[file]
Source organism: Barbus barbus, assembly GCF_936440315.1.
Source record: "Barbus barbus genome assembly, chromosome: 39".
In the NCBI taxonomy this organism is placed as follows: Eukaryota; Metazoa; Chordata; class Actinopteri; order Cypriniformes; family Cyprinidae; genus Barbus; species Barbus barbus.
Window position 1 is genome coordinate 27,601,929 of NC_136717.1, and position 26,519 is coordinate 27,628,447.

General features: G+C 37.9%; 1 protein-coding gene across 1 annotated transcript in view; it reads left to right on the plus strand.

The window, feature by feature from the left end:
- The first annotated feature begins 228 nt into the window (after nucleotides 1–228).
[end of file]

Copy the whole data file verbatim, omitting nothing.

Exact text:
Source organism: Barbus barbus, assembly GCF_936440315.1.
Source record: "Barbus barbus genome assembly, chromosome: 39".
In the NCBI taxonomy this organism is placed as follows: Eukaryota; Metazoa; Chordata; class Actinopteri; order Cypriniformes; family Cyprinidae; genus Barbus; species Barbus barbus.
Window position 1 is genome coordinate 27,601,929 of NC_136717.1, and position 26,519 is coordinate 27,628,447.

General features: G+C 37.9%; 1 protein-coding gene across 1 annotated transcript in view; it reads left to right on the plus strand.

The window, feature by feature from the left end:
- The first annotated feature begins 228 nt into the window (after nucleotides 1–228).